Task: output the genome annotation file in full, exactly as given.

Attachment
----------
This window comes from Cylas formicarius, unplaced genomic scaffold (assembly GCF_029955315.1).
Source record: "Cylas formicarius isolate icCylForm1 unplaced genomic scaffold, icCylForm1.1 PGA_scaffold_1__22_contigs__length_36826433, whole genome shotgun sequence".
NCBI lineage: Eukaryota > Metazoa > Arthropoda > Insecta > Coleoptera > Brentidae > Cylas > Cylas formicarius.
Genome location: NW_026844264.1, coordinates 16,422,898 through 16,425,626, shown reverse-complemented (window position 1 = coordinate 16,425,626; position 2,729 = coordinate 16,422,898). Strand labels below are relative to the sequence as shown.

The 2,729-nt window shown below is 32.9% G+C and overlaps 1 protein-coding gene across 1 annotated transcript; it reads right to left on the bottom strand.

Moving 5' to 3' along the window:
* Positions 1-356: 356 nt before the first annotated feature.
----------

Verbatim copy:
This window comes from Cylas formicarius, unplaced genomic scaffold (assembly GCF_029955315.1).
Source record: "Cylas formicarius isolate icCylForm1 unplaced genomic scaffold, icCylForm1.1 PGA_scaffold_1__22_contigs__length_36826433, whole genome shotgun sequence".
NCBI lineage: Eukaryota > Metazoa > Arthropoda > Insecta > Coleoptera > Brentidae > Cylas > Cylas formicarius.
Genome location: NW_026844264.1, coordinates 16,422,898 through 16,425,626, shown reverse-complemented (window position 1 = coordinate 16,425,626; position 2,729 = coordinate 16,422,898). Strand labels below are relative to the sequence as shown.

The 2,729-nt window shown below is 32.9% G+C and overlaps 1 protein-coding gene across 1 annotated transcript; it reads right to left on the bottom strand.

Moving 5' to 3' along the window:
* Positions 1-356: 356 nt before the first annotated feature.